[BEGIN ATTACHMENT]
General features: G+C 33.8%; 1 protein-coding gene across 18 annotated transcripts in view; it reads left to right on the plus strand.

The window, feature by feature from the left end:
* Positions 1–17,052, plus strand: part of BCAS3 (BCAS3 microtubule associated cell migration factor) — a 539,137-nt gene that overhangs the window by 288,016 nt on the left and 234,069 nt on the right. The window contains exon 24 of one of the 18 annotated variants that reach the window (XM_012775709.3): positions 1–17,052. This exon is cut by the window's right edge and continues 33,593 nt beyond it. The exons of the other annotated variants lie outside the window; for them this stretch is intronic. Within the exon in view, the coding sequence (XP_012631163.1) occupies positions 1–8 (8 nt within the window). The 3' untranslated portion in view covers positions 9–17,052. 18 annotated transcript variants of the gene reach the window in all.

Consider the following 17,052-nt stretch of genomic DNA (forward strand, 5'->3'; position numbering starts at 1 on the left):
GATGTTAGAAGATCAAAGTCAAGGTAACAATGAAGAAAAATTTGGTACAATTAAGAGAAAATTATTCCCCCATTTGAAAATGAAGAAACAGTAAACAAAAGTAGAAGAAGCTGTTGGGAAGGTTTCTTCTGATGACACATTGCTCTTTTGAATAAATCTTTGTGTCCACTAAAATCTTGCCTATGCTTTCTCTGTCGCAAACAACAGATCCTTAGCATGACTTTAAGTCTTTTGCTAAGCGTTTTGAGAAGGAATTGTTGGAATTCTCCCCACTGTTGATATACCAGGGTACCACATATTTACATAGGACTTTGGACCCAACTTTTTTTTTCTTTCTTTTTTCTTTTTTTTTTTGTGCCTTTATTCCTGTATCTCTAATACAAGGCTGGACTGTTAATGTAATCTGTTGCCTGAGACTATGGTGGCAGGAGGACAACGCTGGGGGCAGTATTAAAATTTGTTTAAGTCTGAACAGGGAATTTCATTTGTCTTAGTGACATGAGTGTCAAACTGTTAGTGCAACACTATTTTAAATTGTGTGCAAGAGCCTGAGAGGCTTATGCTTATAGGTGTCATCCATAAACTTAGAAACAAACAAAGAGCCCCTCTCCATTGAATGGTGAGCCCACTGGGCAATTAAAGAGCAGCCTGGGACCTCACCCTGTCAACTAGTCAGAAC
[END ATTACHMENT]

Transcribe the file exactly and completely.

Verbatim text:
General features: G+C 33.8%; 1 protein-coding gene across 18 annotated transcripts in view; it reads left to right on the plus strand.

The window, feature by feature from the left end:
* Positions 1–17,052, plus strand: part of BCAS3 (BCAS3 microtubule associated cell migration factor) — a 539,137-nt gene that overhangs the window by 288,016 nt on the left and 234,069 nt on the right. The window contains exon 24 of one of the 18 annotated variants that reach the window (XM_012775709.3): positions 1–17,052. This exon is cut by the window's right edge and continues 33,593 nt beyond it. The exons of the other annotated variants lie outside the window; for them this stretch is intronic. Within the exon in view, the coding sequence (XP_012631163.1) occupies positions 1–8 (8 nt within the window). The 3' untranslated portion in view covers positions 9–17,052. 18 annotated transcript variants of the gene reach the window in all.

Consider the following 17,052-nt stretch of genomic DNA (forward strand, 5'->3'; position numbering starts at 1 on the left):
GATGTTAGAAGATCAAAGTCAAGGTAACAATGAAGAAAAATTTGGTACAATTAAGAGAAAATTATTCCCCCATTTGAAAATGAAGAAACAGTAAACAAAAGTAGAAGAAGCTGTTGGGAAGGTTTCTTCTGATGACACATTGCTCTTTTGAATAAATCTTTGTGTCCACTAAAATCTTGCCTATGCTTTCTCTGTCGCAAACAACAGATCCTTAGCATGACTTTAAGTCTTTTGCTAAGCGTTTTGAGAAGGAATTGTTGGAATTCTCCCCACTGTTGATATACCAGGGTACCACATATTTACATAGGACTTTGGACCCAACTTTTTTTTTCTTTCTTTTTTCTTTTTTTTTTTGTGCCTTTATTCCTGTATCTCTAATACAAGGCTGGACTGTTAATGTAATCTGTTGCCTGAGACTATGGTGGCAGGAGGACAACGCTGGGGGCAGTATTAAAATTTGTTTAAGTCTGAACAGGGAATTTCATTTGTCTTAGTGACATGAGTGTCAAACTGTTAGTGCAACACTATTTTAAATTGTGTGCAAGAGCCTGAGAGGCTTATGCTTATAGGTGTCATCCATAAACTTAGAAACAAACAAAGAGCCCCTCTCCATTGAATGGTGAGCCCACTGGGCAATTAAAGAGCAGCCTGGGACCTCACCCTGTCAACTAGTCAGAAC